The Center for Writing and Communicating Ideas (CWCI) seeks to provide GSAS students with the means to enhance the clarity and depth of their communications. In doing so, it supports a vision of the leading role of GSAS research in the world.
Center Director and Tutor Bios
Suzanne Smith is the director of the Center for Writing and Communicating Ideas. Her current research pertains to religion, law, poetry, and the visual arts. She also teaches in history and literature, in the fields of European studies, the early modern world, the modern world, and America.
Christopher Brown received his PhD from the Department of Romance Languages and Literatures at Harvard University, specializing in medieval and Renaissance Italian Studies. His current research examines the convergence and legacy of temporal innovation in Trecento and Quattrocento Italy: from the intersection of mechanical clocks and tower bells, to the ingenious poetic expressions of Dante and Petrarch. In addition to teaching Italian literature and language, Chris has served as the coordinating fellow of Dudley House and as a visiting doctoral fellow at Villa I Tatti in Florence. Other research interests include Renaissance sport and spectacle, the multivalent origins of the "genius" figure, and the avant-garde poetic movements of the 20th century.
Han Hsien Liew received his PhD in History and Middle Eastern Studies from Harvard University, specializing in medieval Islamic political thought. His current research focuses on the political ideas of Ibn al-Jawzi, a Muslim religious scholar and preacher in twelfth-century Baghdad. He explores the ways in which Ibn al-Jawzi's ameliorative approach to politics departs from the radical and quietist strands of political thinking in Islam. Other interests include medieval Islamic scholarly culture, Islam in Southeast Asia, and premodern Western political thought. Han Hsien is excited to assist with various kinds of writing and communication projects.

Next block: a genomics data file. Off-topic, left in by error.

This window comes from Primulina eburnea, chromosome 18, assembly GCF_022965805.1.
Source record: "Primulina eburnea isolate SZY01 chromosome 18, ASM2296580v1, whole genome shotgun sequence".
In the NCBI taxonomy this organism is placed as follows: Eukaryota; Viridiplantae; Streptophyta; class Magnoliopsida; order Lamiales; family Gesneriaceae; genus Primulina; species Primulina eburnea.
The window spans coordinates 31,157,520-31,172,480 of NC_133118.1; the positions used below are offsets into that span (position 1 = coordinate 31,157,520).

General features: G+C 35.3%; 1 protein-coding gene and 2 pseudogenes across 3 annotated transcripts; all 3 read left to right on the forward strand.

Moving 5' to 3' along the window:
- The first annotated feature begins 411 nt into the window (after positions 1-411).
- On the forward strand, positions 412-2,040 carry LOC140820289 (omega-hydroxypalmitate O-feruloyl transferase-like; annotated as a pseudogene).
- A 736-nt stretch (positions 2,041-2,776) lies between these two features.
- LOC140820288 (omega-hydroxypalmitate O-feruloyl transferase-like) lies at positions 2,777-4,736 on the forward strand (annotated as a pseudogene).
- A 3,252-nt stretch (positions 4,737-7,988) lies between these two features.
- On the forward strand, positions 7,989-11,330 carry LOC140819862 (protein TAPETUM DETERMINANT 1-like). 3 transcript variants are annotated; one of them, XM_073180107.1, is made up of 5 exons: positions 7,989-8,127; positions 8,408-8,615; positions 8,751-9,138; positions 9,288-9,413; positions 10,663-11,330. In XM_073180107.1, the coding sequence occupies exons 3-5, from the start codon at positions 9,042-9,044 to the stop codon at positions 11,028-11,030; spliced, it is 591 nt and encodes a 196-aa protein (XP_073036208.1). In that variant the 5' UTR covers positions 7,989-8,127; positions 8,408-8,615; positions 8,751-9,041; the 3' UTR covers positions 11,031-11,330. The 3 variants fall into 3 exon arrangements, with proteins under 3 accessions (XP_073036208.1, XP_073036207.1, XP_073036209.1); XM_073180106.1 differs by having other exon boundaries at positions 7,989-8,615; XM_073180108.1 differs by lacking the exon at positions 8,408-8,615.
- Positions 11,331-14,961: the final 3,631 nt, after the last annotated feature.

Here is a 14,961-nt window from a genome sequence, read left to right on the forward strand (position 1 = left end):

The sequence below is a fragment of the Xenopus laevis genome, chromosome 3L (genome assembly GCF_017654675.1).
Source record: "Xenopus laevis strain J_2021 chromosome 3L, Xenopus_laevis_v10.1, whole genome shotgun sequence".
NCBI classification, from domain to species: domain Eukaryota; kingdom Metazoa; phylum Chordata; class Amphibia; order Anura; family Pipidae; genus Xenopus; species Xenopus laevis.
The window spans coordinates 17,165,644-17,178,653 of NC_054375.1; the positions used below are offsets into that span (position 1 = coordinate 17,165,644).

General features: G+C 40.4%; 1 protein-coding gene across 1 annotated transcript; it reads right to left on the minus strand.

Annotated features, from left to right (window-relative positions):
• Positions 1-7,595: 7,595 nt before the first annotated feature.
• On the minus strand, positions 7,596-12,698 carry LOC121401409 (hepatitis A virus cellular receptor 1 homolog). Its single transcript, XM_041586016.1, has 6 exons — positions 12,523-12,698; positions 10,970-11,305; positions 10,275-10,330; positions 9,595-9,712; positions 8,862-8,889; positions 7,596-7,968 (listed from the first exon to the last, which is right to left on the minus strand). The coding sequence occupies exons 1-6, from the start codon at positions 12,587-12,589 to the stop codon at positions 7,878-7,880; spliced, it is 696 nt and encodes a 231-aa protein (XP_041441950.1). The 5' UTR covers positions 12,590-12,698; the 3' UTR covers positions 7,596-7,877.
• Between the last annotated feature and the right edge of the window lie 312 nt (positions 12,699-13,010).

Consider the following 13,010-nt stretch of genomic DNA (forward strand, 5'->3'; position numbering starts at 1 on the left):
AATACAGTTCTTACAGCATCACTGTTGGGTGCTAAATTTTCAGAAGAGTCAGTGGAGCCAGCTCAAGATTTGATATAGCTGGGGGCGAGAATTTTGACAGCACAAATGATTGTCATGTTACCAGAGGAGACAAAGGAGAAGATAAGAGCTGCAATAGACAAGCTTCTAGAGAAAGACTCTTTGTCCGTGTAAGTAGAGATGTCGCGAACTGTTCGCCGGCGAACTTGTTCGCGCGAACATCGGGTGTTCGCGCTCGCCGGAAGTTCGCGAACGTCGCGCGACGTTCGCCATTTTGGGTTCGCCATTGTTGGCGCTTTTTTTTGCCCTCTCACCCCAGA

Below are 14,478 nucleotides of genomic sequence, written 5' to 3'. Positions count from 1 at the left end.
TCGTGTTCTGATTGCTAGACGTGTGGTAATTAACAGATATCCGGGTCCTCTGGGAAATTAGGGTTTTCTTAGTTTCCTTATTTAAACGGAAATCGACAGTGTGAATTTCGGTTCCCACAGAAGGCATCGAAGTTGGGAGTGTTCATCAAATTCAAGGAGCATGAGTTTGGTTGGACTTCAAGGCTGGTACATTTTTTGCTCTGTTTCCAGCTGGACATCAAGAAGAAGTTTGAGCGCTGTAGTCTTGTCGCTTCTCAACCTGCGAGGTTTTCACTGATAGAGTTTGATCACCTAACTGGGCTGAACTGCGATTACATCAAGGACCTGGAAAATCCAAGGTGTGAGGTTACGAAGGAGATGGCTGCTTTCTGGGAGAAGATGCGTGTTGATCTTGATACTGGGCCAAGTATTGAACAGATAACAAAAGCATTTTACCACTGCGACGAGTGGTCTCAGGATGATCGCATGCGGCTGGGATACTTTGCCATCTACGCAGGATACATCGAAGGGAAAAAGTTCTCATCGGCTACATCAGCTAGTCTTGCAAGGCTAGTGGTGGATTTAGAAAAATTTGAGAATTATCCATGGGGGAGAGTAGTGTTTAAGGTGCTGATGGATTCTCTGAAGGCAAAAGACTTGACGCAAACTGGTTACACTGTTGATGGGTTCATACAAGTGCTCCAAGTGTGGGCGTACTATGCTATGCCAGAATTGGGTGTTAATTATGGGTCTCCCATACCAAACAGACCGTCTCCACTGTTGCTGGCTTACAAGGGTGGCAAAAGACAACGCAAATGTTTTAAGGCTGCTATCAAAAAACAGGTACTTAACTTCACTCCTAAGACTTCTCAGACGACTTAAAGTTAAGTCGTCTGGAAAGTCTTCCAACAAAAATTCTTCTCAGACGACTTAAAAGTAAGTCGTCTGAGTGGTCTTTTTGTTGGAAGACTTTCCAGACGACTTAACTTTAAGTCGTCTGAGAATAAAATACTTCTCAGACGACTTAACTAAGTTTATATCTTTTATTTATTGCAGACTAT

Adam Stack received a PhD in anthropology from Harvard University. He specializes in the archaeology of colonialism in the Americas, and has done research in the US Southwest, Peru, and New England. His current work concerns Indigenous peoples’ relationship with the natural world and the cultural impact of environmental contamination. His other interests include cultural heritage, museums, and cartography.
The CWCI offers individual consultations (by appointment), peer review groups, dedicated writing space, workshops, and other programming to support registered GSAS students at all stages of their careers. Tutoring support is offered to all GSAS students in any discipline who seek to improve their academic papers, dissertations, and presentations. Overall, the CWCI helps GSAS students to heighten the impact of their research by fostering and refining their written and oral communication skills.
GSAS students are eligible to make one appointment per week, dependent upon availability. Appointments are filled on a first-come, first-served basis. In your e-mail, describe the piece of writing (or writing-related topic) that you would like to discuss and what your goals are for the meeting. Make an arrangement to send your piece of writing (ideally, double-spaced and at least 12pt font) as an attachment. Be sure to confirm your appointments after a date has been suggested. Students are welcome to submit pieces of writing that are at any stage of completeness. Very rough drafts are fine, as are more polished pieces or papers that students are preparing for publication. Appointments generally take one hour; shorter appointments are available as well.
What services are available?
We currently offer individual consultations, dedicated writing space, workshops, and other programming.
Individual consultations are frequently geared toward improving the overall argument, structure, and style of your papers or chapters. You can also make an appointment to prepare for oral presentations, or to work on specific writing and speaking skills. Letting your tutor know in advance what you would like to work on is key.
Workshops and other programming (talks, events, etc.) will be announced on the website and elsewhere throughout the academic year.
Writing Groups will be formed in the fall and spring semesters. If you are interested in being part of a group, please e-mail Suzanne Smith.